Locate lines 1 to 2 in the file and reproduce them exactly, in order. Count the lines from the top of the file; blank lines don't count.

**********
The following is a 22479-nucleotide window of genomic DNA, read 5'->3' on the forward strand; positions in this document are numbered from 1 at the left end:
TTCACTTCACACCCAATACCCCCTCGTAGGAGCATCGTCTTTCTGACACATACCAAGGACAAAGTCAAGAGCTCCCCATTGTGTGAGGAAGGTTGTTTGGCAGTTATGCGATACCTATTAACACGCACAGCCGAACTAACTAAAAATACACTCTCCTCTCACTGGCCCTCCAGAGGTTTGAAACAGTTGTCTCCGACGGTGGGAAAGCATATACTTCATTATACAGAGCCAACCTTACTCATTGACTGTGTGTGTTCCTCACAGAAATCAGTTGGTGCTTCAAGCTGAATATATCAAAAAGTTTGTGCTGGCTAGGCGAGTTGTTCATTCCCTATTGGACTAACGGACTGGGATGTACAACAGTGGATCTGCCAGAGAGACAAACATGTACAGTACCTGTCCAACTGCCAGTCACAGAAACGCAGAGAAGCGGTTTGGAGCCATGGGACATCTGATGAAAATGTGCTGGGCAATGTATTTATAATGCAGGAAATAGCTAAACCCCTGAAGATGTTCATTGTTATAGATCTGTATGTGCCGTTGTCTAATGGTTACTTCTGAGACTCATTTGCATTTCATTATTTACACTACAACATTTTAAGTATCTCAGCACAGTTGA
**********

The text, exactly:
The following is a 22479-nucleotide window of genomic DNA, read 5'->3' on the forward strand; positions in this document are numbered from 1 at the left end:
TTCACTTCACACCCAATACCCCCTCGTAGGAGCATCGTCTTTCTGACACATACCAAGGACAAAGTCAAGAGCTCCCCATTGTGTGAGGAAGGTTGTTTGGCAGTTATGCGATACCTATTAACACGCACAGCCGAACTAACTAAAAATACACTCTCCTCTCACTGGCCCTCCAGAGGTTTGAAACAGTTGTCTCCGACGGTGGGAAAGCATATACTTCATTATACAGAGCCAACCTTACTCATTGACTGTGTGTGTTCCTCACAGAAATCAGTTGGTGCTTCAAGCTGAATATATCAAAAAGTTTGTGCTGGCTAGGCGAGTTGTTCATTCCCTATTGGACTAACGGACTGGGATGTACAACAGTGGATCTGCCAGAGAGACAAACATGTACAGTACCTGTCCAACTGCCAGTCACAGAAACGCAGAGAAGCGGTTTGGAGCCATGGGACATCTGATGAAAATGTGCTGGGCAATGTATTTATAATGCAGGAAATAGCTAAACCCCTGAAGATGTTCATTGTTATAGATCTGTATGTGCCGTTGTCTAATGGTTACTTCTGAGACTCATTTGCATTTCATTATTTACACTACAACATTTTAAGTATCTCAGCACAGTTGA